Today I learned that the “ASW” building, the large, incongruous factory-type building on 23rd Avenue near Steinway, is the former Astoria Silk Works factory. From a quick Google search, this excerpt from The Encyclopedia of New York City:
"Factory in Astoria, Queens, established in 1820. Part of the West Point foundry owned by Gouverneur Kemble, it was one of two factory sites; the other was in Cold Springs, Long Island. Astoria Silk Works was owned by investors that included Jacob Ruppert and William Steinway. The mill was located on Steinway Avenue (now Street) near Potter Avenue (now 23rd Avenue). It was composed of brick buildings, marked by ‘ASW,’ that still stand today. A fire in 1914 closed the factory permanently."
Today it’s home to various businesses, including a dance studio, a photographer, a tattoo shop, Astoria Sound Works (which makes good use of the old initials), and more.
Out of all the neighborhoods you could have chosen from within New York City proper, why Astoria? Why open where most of the best Greek food is? I knew that writers were going to compare us, and that it was going to be controversial, and that there would be Greeks judging it…
Has there been? I’m sure there has, and I just like that too, it’s just who I am. No matter what there’s still a little wise-ass in me. I wanted to come back to a place where I can say, “This is the mecca of Greek food.”
You’ve got a reputation and a history now. Does that put a particular pressure on now? I don’t necessarily sense pressure like that. I guess so, yeah. I think that sometimes people like controversy—I am controversial by nature, it’s just who I am—it probably would have been easier or safer or more practical to open in Manhattan I guess. But I had to open in Astoria. I just had to.
What are your hopes for this location? This restaurant is a reflection of being proud of being Greek. I pay more honor to my mother and my father by taking what I learned from them and doing what I’m doing now than just doing what they were doing. Greeks are very proud, and it’s very hard for us to let people in and to change. And I think that’s what continues to hold us back. We, as a group, have to band together. And if it’s going to start, it has to start in a place like this.
This lobster roll was insanely delicious, so fresh, so perfect. You can see one of the enormous claws, and there was a second one, plus the whole tail, and knuckle meat, too. Plenty of butter and a hint of lemon-mayo with herbs. The best lobster roll I have had to date. The hand-sliced homemade chips were a great touch. Off the Hook * 28-08 34th St, Astoria * (718) 721-2112
I recently ate (with three fellow Queens Love colleagues, actually) at The Shady Lady, a new “global comfort food” restaurant on Astoria’s 30th Ave. By far, this Reuben Roll was a favorite from that meal. It’s a tightly rolled sandwich made with corned beef, sauerkraut, gruyere, and caraway. It sits on top of a layer of Russian dressing. It’s totally yummy and I am counting the days until I can get back there and eat another one.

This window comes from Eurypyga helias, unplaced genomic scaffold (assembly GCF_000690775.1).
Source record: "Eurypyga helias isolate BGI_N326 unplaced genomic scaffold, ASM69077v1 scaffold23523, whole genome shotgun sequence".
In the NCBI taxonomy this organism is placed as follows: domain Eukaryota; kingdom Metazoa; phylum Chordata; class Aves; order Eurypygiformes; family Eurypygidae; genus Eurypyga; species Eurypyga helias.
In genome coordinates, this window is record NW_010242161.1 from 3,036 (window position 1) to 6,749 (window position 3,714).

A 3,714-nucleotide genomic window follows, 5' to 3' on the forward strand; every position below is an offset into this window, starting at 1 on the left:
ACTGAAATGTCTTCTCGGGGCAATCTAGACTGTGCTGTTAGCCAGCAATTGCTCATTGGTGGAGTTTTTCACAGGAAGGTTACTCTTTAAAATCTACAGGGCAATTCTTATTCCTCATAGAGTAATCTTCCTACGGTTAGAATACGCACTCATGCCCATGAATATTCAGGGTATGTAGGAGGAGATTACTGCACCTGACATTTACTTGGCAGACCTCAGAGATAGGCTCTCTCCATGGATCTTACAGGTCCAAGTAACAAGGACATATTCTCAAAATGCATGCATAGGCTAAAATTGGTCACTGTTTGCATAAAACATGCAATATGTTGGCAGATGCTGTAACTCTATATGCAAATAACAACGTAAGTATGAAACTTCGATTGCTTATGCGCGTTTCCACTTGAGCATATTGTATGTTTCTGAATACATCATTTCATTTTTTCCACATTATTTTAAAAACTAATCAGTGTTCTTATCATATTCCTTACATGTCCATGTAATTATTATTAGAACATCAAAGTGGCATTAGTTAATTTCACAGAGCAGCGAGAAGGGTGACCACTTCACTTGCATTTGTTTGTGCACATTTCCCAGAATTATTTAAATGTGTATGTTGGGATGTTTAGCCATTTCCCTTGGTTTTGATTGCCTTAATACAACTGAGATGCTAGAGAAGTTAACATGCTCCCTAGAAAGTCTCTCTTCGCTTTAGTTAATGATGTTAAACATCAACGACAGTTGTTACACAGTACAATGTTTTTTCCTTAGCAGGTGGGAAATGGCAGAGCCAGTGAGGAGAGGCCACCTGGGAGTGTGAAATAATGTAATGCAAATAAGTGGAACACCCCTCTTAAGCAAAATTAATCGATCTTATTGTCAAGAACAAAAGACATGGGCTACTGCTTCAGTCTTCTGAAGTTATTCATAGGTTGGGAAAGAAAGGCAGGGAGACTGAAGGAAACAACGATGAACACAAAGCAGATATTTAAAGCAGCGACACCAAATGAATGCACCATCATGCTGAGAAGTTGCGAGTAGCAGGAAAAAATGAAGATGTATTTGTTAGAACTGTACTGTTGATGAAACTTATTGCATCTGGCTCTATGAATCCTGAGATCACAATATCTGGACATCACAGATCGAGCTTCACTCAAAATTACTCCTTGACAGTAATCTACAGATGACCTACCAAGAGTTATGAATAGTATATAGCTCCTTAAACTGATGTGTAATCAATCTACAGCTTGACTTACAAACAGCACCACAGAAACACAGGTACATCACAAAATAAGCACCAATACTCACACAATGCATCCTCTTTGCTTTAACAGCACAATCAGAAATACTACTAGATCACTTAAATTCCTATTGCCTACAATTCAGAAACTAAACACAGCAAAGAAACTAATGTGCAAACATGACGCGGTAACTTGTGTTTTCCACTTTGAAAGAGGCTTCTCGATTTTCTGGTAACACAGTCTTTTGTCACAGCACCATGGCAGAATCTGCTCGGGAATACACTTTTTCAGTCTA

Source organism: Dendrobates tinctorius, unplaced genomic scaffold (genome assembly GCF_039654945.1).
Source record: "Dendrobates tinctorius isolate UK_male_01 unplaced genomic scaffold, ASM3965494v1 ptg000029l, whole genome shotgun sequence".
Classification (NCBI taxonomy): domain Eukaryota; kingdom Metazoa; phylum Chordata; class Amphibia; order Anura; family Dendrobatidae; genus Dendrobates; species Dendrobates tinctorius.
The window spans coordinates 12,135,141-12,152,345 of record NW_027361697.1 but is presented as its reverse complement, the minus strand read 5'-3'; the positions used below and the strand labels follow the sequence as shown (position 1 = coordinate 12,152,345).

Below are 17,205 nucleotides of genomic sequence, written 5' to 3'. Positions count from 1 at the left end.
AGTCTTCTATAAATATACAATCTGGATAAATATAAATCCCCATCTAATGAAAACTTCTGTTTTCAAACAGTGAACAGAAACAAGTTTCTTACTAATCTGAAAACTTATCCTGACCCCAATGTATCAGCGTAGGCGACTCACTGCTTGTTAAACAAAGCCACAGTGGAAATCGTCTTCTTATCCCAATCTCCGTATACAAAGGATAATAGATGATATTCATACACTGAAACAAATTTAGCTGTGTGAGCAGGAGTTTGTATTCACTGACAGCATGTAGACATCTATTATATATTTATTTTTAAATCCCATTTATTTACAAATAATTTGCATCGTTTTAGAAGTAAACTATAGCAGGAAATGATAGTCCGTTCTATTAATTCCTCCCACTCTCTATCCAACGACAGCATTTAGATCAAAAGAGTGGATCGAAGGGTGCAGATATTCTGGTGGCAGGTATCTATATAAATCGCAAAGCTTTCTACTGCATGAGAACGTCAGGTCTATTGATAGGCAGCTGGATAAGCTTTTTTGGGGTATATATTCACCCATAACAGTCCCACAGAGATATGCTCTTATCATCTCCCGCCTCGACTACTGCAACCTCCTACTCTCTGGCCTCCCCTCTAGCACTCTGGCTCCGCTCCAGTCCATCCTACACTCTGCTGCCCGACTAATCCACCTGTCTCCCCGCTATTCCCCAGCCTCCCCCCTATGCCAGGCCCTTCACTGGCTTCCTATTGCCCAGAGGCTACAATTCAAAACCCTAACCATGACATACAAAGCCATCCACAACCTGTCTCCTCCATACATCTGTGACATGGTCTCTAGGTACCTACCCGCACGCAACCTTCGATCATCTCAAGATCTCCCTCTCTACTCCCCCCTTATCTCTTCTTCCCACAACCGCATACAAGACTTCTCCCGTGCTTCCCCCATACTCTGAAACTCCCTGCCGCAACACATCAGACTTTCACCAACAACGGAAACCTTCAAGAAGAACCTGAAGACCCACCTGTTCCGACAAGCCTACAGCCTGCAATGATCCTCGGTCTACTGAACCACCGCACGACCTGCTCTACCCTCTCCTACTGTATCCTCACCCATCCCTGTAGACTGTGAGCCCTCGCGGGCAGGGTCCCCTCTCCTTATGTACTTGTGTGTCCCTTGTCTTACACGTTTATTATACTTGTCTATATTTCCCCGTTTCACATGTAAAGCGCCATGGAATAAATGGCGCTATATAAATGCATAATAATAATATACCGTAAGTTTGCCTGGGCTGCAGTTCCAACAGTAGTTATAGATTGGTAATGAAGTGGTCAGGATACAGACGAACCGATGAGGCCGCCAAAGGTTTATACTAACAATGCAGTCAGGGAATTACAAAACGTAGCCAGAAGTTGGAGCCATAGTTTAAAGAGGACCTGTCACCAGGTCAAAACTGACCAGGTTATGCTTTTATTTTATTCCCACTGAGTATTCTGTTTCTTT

The Shady Lady, 34-19 30th Ave., Astoria, New York 11103, (718) 440-9081
The niku man buns at HinoMaru Ramen are simply delicious. They come with either pork belly, shrimp, soft shell crab, or kani (pictured). HinoMaru Ramen * 33-18 Ditmars Blvd, Astoria * (718) 777-0228 * http://hinomaruramen.com
Never was there a dreamier donut than this PB&J donut made by Montana at Queens Comfort. It’s a cake donut with whole strawberries swirled into the actual batter, like little bites of preserves mixed in with the cake. And they put the donut hole back in before serving it! Only available on the weekends. www.queenscomfort.blogspot.com
Be sure to ask about the brick oven pizza specials at Via Trenta (Italian for 30th Ave), like this fantastic rustic flatbread with garlic, truffle spread, mushrooms, fresh mozzarella, and basil. And remember at lunch, even if you don’t order one of the weekday $10 pasta/panini/pizza specials (the margherita pizza is always one of the options), you still get soup or salad with your entree. Via Trenta | 36-19 30th Ave, Astoria | (718) 545-2090 | viatrenta.com
The Queens Kickshaw introduces its new dinner menu tomorrow! Above are the kimchi dumplings, stuffed with shitake mushrooms and vermicelli, in a kimchi consommé. There’s also a kimchi lasagna, arancini (deep fried fritters of cider risotto and fontina), homemade beet pasta alfredo, bibimbap with quail eggs and rice cooked in whey, and tortilla manicotti stuffed with ricotta and poblanos. This menu is out of this world! The Queens Kickshaw, 40-17 Broadway, Astoria, (718) 777-0913, www.thequeenskickshaw.com
“Growing up in Austin, Texas smoked BBQ is in our blood. Every Saturday night my parents would get mesquite and hickory burning in our 8 foot backyard smoker (that my dad had welded together) and tend to its fire overnight. On Sunday afternoon, right after church, we had us a good ol’ time. We wanted to offer a “Meatopia” of our favorite meats and the Butcher’s Platter was born—a sampler of burnt end brisket, pork belly, and ribs topped with mac and cheese and bacon-string beans. Just like Momma’s Sunday BBQ!” Orlando Sanchez, Executive Chef, Butcher Bar, 37-08 30th Ave, Astoria, (718) 606-8140, butcherbar.com
The dumplings at JJ’s Asian Fusion are insanely addictive. Their ‘dim sum’ (bottom-left) are homemade crab and chicken meatballs bundled in dumpling wrappers and crowned with shrimp, served with ginger dipping sauce. I also love their playful twist on shumai (bottom-right), where the meatballs are rolled in shredded dumpling skin and then steamed in bamboo leaves to-order. They also serve their famous edamame dumplings in wasabi cream sauce (top) with a drizzle of basil oil, along with traditional gyoza, and even steamed king crab gyoza. All dumplings and sauces are made in-house daily. JJ’s Asian Fusion * 37-05 31st Ave, Astoria * (718) 626-8888 * www.jjsfusion.com